Tribute to the 60th Anniversary of Willie “Stretch” McCovey’s Debut

On this day 60 years ago the great Willie “Stretch” McCovey broke in with a sensational maiden game that rivals any debut in baseball history!  To pay tribute to this cherished man in San Francisco Giants history I’m posting my unfinished preface in my upcoming biography of McCovey, “Stretch! A Profile in Baseball Courage”

I’ve included a few unpublished photos of Willie Mac’s debut. Thank you to my dear friend Steve Okano for these fantastic photos.

The elated 21 year-old Willie McCovey after his sensational debut of July 30, 1959

Preface

On July 30th 1959 two important events took place in the Bay Area. One of those events changed the world in profound ways that are still reverberating even today. The event I’m referring to was the patent application for the first practical mass-producible integrated circuits by Robert Noyce of Fairchild Semiconductor in Mountain View. The invention of the first practical integrated circuit is what led to: Apollo 11 successfully landing on the moon less than 10 years later, the personal computer, the iPod and the iPhone that you probably own.

The second event on July 30th 1959 was definitely not as earth shaking as the integrated circuit. But, if you were a fan of the San Francisco Giants, as I was as a 7 year-old, it was just as earth shaking in a baseball context. That was the day that Willie McCovey, most likely the most popular player in San Francisco Giants history, made his major league debut in sensational fashion!

The 21 year-old McCovey was facing a fellow future Hall of Fame member, Robin Roberts. The young first baseman was already known to his teammates by his very appropriate nickname as “Stretch.” The long, lanky “Stretch” went 4 for 4 with two triples in his debut! Not only that, but all four of his hits were screaming line drives. One his hits was a bullet that hit the right field wall so fast that he was held to a single. Another future Hall of Famer, Richie Ashburn was quoted after the game, “McCovey must be a hell of a hitter to run Cepeda off first base” he added that he knew he was in for a busy day in centerfield when he saw McCovey take batting practice, “and looked real good!”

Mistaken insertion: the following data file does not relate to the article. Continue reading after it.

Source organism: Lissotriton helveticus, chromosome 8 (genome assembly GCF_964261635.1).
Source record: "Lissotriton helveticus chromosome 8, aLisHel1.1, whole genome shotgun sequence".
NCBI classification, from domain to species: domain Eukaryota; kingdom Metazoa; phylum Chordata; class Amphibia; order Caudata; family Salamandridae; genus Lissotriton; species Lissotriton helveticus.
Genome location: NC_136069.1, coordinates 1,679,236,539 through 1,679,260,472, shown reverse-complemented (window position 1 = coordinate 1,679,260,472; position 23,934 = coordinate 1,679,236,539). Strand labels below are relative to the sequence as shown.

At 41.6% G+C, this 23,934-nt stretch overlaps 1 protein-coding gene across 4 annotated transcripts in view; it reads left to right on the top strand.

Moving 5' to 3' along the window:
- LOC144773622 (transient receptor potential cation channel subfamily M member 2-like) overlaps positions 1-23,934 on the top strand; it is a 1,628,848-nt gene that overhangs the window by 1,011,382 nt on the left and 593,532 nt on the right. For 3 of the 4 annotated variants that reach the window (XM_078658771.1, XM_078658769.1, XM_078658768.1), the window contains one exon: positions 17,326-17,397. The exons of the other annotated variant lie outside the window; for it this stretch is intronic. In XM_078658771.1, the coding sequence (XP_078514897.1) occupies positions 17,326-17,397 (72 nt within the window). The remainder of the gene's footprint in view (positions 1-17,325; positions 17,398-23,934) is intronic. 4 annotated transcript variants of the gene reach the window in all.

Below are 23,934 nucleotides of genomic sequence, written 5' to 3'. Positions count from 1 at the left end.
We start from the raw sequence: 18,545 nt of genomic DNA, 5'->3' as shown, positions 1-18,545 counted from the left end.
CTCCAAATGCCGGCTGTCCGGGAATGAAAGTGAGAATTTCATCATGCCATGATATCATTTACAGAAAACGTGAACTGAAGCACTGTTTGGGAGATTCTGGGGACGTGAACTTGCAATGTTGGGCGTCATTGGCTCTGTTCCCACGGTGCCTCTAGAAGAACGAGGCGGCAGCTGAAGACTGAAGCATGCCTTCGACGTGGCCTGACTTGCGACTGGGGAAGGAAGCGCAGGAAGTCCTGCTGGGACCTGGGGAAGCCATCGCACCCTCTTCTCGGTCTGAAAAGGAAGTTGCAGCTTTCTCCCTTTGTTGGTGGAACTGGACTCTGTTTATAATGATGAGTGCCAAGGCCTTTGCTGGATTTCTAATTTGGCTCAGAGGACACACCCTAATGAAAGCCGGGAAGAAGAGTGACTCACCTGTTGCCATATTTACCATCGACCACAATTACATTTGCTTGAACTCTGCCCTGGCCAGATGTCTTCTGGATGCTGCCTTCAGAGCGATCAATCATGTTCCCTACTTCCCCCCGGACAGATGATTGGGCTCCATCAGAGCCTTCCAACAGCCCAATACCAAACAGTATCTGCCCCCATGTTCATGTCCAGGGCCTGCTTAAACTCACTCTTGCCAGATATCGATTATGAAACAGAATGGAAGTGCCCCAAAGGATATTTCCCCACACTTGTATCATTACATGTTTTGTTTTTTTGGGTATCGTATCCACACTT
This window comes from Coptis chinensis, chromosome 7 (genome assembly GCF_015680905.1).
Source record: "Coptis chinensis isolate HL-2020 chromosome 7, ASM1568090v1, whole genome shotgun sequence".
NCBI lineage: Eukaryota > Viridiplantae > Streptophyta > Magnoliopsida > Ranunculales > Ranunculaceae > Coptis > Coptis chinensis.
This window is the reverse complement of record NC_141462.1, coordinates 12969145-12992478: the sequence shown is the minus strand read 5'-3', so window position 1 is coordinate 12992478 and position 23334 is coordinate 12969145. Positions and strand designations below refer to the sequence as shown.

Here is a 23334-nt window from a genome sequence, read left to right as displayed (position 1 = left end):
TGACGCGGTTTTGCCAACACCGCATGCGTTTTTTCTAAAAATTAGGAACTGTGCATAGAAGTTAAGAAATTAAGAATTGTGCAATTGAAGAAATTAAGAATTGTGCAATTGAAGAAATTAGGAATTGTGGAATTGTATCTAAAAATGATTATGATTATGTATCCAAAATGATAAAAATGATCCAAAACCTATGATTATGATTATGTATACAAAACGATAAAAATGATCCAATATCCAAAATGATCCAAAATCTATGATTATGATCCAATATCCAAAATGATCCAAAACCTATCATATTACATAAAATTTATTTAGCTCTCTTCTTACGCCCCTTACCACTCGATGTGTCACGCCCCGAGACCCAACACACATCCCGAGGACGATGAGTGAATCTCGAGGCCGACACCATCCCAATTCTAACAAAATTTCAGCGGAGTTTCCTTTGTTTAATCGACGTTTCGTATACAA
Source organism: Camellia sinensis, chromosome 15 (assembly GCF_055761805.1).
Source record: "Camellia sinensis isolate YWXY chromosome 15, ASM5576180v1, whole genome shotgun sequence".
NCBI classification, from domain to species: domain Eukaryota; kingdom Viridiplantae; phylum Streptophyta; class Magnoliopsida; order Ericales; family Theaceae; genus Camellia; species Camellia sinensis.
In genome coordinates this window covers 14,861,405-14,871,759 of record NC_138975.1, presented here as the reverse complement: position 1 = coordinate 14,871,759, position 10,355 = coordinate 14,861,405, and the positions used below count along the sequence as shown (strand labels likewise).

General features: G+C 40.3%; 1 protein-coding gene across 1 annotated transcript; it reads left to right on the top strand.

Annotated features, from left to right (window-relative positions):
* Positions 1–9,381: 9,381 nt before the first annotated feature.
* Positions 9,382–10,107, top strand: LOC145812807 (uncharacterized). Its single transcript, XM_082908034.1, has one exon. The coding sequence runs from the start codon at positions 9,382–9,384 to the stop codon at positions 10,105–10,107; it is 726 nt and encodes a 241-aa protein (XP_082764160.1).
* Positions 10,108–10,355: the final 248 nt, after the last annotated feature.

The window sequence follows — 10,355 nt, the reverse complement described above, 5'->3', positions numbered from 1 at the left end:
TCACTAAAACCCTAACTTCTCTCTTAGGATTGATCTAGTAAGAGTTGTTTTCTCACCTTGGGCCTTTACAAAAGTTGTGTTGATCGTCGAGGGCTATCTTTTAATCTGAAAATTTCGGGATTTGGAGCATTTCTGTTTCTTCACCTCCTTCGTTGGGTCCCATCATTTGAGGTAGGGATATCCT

It not only was McCovey’s maiden game in the big leagues, it was the first time he ever saw a big league game. “I tell you – it was the greatest thrill of my life!”, the new Giants hero described his debut.

“Sure, I was nervous out there at first. But, I got over it after the second time at bat.

Robin Roberts? I’d heard of him.”

“Was there any difference between Roberts and some Coast League pitchers?”

“It didn’t seem so today.”, McCovey grinned.

“Did the Phillies say anything to you out there?”

“After my second triple, I pulled into third and their man (Gene Freese) told me to lighten up on them and not hit the ball so hard.”

There were six future Hall of Fame players on the field that day. On the Giants; Willie Mays, Orlando Cepeda and McCovey – on the Phillies; Richie Ashburn, Robin Roberts and … George Anderson. I hear you laughing, George Anderson is not in the Hall of Fame. Perhaps, you know George Anderson better by his nickname, Sparky Anderson! Sparky was playing second base that day in his lone season in the majors as a player. Sparky 12 years later when managing the 1971 NL All Stars had this to say about McCovey, “Here’s a guy who is the most feared in baseball, but everyone pitches around him. If you let him bat 600 times and pitched to him instead of around him, he’d hit 80 home runs.”

McCovey went on to be a huge reason the Giants remained in contention until the final day of the season in 1959. “Stretch” had these amazing numbers at the end of his brief 52 game rookie campaign: Batting Average .354, Home Runs 13, Triples 5, RBI 38, OPS 1,085! The capstone of his season was his unanimous selection as the National League Rookie of the Year.

Highlights of Willie Mac’s career includes the following accomplishments:

  • 1959 – unanimous National League Rookie of the Year
  • Leading the National League in home runs three times.
  •  1963 – Willie was co leader with Henry Aaron in home runs with 44. That number is a numerologist’s dream because 44 is the uniform number of both Aaron and McCovey! The coincidence goes even deeper … both these sluggers were from Mobile, Alabama and McCovey chose that number in honor of his hometown hero, Henry Aaron!
  • 1968 – In the Year of the Pitcher “Stretch” still belted 36 homers